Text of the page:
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SYFY WIRE Pride Month

SYFY & Tongal Pride short creator explains 'Paper Doll Blocks' and why 'nobody is one thing'

Animators from the LGBTQIA+ Community Celebrate Pride Month x Tongal Presents

Pride Month 2021 is here! In celebration, SYFY and Tongal, a global community of content creators, invited a group of animators and filmmakers of the LGBTQ+ community to create video shorts expressing their unique perspectives through the lens of science fiction and fantasy.

These shorts will premiere on the SYFY network and will be featured on SYFY's social handles this month and onward. To dive deeper into the original shorts, SYFY WIRE spoke with the artists to learn the meaning and inspiration behind their works. Below, we caught up with Emanuela Yglesias, creator of "Paper Doll Blocks," which explores the multi-faceted depths of identity and the human experience.

What inspired you to make this piece and what does it mean to you?

My inspiration for "Paper Doll Blocks" is the construction of identity and how it is multifaceted. I mean, nobody is one thing. We are ongoing projects. It is necessary to embrace this fact. Embrace yourself. The richness of human experience is just that, those infinite possibilities. As a woman, Latina, and gay, I'm a peripheral character in the universal plot. We must find spaces like this — for expression, for speech. It is a way of enriching the human experience as a whole. We need to be able to embrace, as a society, all experiences.

What do you love about genre? Tell us about your favorite works or artists and why they speak to you.

I've been a pretty assiduous reader since I was a kid. My first contacts with this universe were the classics. Frankenstein: What inspired Mary Shelley, this 19th-century English woman, to create a creature from fragments of others? The character spends the whole story looking to change or to find someone else like him. To love and to be loved, which is the trigger of his death. Latin classics of fantastic realism like Gabriel Garcia Marques or 19th-century literature like Gogol.

Many references awaken me in this universe. There are many artists that I love for different reasons. Back to the Future is the movie I've watched the most in my life because I'm fascinated by time travel. I'll watch any time travel movie. But McFly is by far the favorite.

Being a little more contemporary, I'm a big fan of themes related to dystopian realities and parallel universes.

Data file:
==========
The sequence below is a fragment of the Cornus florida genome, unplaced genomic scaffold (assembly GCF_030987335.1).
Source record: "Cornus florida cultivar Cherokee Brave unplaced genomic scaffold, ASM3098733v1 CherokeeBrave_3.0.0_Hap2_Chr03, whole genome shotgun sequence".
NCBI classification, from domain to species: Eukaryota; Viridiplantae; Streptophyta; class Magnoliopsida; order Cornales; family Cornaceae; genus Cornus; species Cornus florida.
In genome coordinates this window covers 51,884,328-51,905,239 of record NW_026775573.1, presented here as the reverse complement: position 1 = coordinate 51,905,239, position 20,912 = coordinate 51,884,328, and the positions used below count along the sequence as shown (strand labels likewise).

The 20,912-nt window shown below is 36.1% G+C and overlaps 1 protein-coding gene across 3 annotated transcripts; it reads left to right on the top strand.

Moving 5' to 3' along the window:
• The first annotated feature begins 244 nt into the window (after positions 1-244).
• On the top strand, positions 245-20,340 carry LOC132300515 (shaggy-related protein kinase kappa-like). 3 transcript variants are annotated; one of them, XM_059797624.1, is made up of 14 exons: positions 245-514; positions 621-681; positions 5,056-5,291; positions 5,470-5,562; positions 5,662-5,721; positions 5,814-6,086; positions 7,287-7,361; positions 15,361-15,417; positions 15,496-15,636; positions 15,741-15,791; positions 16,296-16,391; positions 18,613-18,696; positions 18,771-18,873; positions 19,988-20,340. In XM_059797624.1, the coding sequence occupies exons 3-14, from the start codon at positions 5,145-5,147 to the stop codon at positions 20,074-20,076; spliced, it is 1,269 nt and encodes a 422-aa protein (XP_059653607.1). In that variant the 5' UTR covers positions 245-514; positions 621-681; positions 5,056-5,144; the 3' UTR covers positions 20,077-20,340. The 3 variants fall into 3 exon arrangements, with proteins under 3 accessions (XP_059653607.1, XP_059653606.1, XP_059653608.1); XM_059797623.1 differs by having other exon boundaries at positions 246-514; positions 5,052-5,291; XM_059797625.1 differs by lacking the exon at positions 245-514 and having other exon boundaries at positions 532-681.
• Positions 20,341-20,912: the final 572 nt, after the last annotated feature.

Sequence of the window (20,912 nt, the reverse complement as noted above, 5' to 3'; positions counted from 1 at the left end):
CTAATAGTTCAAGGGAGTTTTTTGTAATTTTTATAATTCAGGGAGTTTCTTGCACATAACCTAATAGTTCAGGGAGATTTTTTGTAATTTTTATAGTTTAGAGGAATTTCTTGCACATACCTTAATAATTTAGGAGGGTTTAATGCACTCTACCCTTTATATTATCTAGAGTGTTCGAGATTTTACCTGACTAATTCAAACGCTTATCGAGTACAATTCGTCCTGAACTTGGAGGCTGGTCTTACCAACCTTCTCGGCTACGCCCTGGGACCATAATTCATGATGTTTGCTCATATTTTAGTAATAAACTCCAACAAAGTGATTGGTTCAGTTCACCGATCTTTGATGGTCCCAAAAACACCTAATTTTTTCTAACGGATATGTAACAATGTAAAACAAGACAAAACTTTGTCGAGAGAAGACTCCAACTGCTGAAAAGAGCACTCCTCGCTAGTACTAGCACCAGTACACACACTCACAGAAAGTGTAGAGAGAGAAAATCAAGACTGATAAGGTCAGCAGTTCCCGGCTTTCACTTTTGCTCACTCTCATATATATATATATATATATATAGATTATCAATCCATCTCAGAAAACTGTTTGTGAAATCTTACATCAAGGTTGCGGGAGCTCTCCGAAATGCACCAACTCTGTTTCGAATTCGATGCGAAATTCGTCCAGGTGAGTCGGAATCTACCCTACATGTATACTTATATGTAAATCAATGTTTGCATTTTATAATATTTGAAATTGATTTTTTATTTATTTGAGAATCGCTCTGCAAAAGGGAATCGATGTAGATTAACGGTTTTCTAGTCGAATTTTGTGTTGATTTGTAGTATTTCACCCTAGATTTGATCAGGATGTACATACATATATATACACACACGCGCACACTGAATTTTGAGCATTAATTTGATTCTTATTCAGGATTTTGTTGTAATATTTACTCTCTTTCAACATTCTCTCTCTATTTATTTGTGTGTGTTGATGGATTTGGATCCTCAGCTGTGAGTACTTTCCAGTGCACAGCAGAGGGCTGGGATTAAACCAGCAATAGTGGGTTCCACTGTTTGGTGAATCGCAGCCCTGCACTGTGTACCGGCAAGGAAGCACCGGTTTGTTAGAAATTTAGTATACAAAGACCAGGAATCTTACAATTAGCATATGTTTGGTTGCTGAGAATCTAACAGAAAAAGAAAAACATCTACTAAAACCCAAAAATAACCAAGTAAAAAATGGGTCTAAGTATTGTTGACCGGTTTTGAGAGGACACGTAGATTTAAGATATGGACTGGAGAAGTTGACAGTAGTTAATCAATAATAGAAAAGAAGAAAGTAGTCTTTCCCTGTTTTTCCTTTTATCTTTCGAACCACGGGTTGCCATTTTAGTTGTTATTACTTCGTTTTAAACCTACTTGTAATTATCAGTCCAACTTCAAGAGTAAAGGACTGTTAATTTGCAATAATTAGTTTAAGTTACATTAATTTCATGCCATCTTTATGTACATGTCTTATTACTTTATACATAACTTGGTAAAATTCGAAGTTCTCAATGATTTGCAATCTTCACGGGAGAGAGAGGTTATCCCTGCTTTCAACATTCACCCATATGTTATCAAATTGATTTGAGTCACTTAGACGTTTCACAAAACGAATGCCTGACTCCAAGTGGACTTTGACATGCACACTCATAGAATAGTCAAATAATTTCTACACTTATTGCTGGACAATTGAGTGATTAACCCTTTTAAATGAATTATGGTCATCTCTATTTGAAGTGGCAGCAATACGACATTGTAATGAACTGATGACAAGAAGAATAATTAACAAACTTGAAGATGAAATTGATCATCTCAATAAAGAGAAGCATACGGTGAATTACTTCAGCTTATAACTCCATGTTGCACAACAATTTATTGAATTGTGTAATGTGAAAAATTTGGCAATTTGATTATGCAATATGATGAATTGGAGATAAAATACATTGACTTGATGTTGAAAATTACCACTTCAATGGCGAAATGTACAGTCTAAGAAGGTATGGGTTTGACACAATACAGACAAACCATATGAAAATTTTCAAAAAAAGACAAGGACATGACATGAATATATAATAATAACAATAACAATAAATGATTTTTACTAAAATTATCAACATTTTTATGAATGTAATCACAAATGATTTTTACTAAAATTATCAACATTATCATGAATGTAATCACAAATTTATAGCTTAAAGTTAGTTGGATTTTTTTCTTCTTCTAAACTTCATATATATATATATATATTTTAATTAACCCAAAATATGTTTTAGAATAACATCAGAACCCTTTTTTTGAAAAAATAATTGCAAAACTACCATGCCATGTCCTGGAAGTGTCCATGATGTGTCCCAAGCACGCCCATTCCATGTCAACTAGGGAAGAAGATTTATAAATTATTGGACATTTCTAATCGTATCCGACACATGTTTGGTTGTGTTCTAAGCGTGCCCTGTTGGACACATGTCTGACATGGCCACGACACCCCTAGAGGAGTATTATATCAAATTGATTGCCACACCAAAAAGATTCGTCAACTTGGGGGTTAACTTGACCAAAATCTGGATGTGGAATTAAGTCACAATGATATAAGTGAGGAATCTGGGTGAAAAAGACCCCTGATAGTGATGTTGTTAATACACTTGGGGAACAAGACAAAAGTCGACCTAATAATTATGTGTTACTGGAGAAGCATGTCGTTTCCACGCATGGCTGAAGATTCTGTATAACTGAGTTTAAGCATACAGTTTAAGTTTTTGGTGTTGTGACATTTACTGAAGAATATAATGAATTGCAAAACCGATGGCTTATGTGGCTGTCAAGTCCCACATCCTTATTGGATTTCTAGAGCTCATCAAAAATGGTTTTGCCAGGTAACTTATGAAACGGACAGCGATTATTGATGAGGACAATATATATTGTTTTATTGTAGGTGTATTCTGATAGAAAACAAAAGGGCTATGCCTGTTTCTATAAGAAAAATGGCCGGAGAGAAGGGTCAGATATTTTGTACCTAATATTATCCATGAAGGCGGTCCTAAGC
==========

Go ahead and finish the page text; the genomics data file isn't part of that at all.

The magical and fantastic universes have always brought me this feeling of expanding life. What we see is not everything. Many other magical and unexpected layers hide behind the veils of reality. In a distant future, on another planet, in a distant past, in a parallel reality, in so many possibilities and open doors. That's why it inspires me so much.

This industry is not easy! Who or what initially inspired you to become an artist and what keeps you going when the process or business gets tough?

The work of creating is what drives me forward in the difficult moments of the profession. That moment of insight where things flow, the snap. It came, of course, after a lot of dedication. The act of creating crosses geographic, time, and cultural boundaries. We share this knowledge. The idea of being part of this large human tribe around the bonfire of wisdom is what drives me forward. What else worthy could be done with time?

What does Pride mean to you? Do you have any favorite traditions, events, or forms of expression to honor your identity, either this month or throughout the year?

Pride means to be able to position myself where I am and remain. Because I know so many others around the world are doing this along with me. Pride means that — occupying space and stepping out of invisibility. It's having a voice, a face, and existing.

When did you first recognize LGBTQ+ representation in the fantasy/sci-fi genre? Did it feel like an authentic portrayal?

It took a long time for me to have access to movies or books with LGBTQIA+ characters. Whether in Sci-fi or another genre. When those characters appeared in movies, they seemed stereotyped. Or comedy characters – to make you laugh. The portrayal of LGBTQIA+ characters as the hero/heroine of a plot is something very recent. This representation is fundamental. It naturalizes the possibilities and options we have to live our identities. It collaborates with the construction of itself with many people. Hiding LGBTQIA+ people in the closet will not make us cease to exist. But it will make the existence of many people lonelier, harder and sadder. It is also very educational for a large group of people who feel threatened by the very existence of LGBTQIA+ people.

What would fully equitable representation of LGBTQ+ experiences and artists in the media look like to you?

We have not yet reached a representativeness standard that normalizes the experiences. Seeing a gay couple or having a gay couple or even a gay kiss in a movie, book, etc., is still a newsworthy event. It is clear that the LGBTQIA+ community still suffers persecution. In some nations to be gay is still a crime that carries the death penalty. Those are facts that show how long this road is. The idea that a person is being persecuted and tortured now (2021) because they are LGBTQIA+ is outrageous. On May 17, 1990, OMS took homosexuality off the list of mental diseases. It was yesterday. Unfortunately, we're not even halfway there yet.